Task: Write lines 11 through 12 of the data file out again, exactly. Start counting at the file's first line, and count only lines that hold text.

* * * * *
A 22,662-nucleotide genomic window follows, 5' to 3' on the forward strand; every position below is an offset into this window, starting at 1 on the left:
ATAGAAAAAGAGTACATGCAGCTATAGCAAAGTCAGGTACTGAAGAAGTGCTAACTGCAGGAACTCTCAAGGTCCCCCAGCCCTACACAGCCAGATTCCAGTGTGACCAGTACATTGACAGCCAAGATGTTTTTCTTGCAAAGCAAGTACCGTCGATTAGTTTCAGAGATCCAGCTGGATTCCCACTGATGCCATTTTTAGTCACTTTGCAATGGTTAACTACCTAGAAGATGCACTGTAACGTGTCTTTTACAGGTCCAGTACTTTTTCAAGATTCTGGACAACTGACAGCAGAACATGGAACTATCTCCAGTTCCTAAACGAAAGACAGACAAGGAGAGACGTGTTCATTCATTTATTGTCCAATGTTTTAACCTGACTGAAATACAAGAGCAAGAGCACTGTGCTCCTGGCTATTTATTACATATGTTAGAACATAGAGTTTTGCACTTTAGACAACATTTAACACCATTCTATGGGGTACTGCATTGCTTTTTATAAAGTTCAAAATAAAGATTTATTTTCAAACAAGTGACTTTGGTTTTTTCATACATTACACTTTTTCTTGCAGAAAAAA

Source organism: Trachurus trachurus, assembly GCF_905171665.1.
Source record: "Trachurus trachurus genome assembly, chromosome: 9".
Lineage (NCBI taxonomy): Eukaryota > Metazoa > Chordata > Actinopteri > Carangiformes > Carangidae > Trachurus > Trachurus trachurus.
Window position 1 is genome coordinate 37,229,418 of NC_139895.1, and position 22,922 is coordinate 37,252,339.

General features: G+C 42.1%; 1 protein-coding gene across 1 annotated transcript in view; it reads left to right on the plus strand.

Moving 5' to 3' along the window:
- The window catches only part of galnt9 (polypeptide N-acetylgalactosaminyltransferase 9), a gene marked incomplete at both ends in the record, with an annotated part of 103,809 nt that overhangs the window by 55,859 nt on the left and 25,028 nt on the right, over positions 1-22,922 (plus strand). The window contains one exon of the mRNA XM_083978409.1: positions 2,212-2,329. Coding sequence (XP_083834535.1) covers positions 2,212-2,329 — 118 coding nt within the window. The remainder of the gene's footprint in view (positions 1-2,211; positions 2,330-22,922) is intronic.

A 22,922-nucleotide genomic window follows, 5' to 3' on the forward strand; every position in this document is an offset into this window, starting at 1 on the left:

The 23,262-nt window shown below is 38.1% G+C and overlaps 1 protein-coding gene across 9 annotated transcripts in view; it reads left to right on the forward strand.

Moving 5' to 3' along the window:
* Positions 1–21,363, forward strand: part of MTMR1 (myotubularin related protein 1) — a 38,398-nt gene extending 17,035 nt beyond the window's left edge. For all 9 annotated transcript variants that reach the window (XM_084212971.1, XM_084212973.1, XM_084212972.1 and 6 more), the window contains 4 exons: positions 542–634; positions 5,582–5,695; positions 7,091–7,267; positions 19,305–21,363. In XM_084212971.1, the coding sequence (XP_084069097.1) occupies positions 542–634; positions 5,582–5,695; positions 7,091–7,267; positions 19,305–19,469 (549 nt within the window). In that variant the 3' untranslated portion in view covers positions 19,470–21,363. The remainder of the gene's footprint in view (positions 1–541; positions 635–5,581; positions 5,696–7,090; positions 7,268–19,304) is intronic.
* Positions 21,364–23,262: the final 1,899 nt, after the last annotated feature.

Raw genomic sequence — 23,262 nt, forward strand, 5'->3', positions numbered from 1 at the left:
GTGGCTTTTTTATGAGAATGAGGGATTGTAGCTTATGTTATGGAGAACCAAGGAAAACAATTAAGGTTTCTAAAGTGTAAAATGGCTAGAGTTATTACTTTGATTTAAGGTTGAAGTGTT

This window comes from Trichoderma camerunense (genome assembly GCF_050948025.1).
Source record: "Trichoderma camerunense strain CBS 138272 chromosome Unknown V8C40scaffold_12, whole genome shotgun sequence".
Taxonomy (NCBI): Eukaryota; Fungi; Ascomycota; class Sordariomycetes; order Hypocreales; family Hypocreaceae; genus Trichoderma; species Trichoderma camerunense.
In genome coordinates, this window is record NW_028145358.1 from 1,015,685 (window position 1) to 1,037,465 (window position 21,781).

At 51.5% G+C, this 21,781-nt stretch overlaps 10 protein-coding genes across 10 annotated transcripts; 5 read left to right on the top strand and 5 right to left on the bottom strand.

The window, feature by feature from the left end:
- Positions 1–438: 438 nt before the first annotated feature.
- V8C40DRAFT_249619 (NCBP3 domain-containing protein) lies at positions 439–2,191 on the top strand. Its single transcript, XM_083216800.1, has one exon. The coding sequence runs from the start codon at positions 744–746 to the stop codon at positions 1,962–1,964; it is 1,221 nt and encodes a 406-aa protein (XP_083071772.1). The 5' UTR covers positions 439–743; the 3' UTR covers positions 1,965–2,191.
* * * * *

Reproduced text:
The 23,262-nt window shown below is 38.1% G+C and overlaps 1 protein-coding gene across 9 annotated transcripts in view; it reads left to right on the forward strand.

Moving 5' to 3' along the window: